‘Madeleine’- transformation 1- transformation 2- quasi inversion- chromatic compression
Madeleine's musical identity is here revealed to be of phantasmagoric elusiveness: as the third section approaches the climax, all traces of her disappear into nothingness. The climax itself, which constitutes the first half of the fourth section, is a sequential collapse back to the 'Obsession' motif.
Like the 'primal cell' and all of the motives (including ‘Madeleine’ and ‘Carlotta’), these four sections trace a registral arc: ascent followed, inevitably, by descent. The ever wider and higher reaching melodic arches eventually lead back to the beginning, to a hopeless reiteration of 'Obsession', which in its own shape reflects the whole frustrating process in miniature. The registral outline of this extraordinary passage, and the disintegration of Madeleine's motif that is inscribed into its structure, powerfully express a doomed love.
 David Cooper, Bernard Herrmann’s Vertigo: A Film Score Handbook (Westport: Greenwood Press, 2001)
 Fred Steiner, “Herrmann’s ‘Black and White’ Music for Hitchcock’s Psycho,” Elmer Bernstein’s Film Music Collection, Vol. 1 (Fall 1974)
 Robin Wood, Hitchcock’s Films Revisited (New York and Oxford: Columbia University Press, 1989), 118.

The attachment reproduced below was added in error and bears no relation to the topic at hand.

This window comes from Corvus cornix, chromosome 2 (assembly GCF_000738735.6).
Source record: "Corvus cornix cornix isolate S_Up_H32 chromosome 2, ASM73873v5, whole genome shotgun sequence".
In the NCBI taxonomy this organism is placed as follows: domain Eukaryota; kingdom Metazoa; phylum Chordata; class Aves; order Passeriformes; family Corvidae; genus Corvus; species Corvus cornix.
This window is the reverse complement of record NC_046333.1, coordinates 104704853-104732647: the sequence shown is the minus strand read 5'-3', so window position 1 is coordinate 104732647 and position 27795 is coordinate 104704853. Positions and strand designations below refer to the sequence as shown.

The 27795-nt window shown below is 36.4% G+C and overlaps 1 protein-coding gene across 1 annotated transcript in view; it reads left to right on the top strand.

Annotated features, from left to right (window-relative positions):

The derivation of the polychord from the main title is discussed in detail by Graham Bruce, Bernard Herrmann: Film Music and Narrative (Ann Arbor, Michigan: UMI Research Press, 1985), 139-142.
Notice the emphasis given to the note D, not only as an appoggiatura over the underlying Ab major chord but also as the highest and longest note of the phrase. Its perpetual recurrence, both in this and other contexts, establishes D as the score's 'obsessive' note, to borrow a phrase from Alan Jay Quantrill (Alan Jay Quantrill, notes to Vertigo soundtrack, Mercury Golden Imports, SRI 75117.)
 I am not suggesting that this was necessarily a conscious process—many composers, including Wagner, have testified to the power of artistic intuition in the unconscious creation of complex relationships.
David Cooper describes the prelude as a binary form with two vestigial subjects.” (Cooper, 39),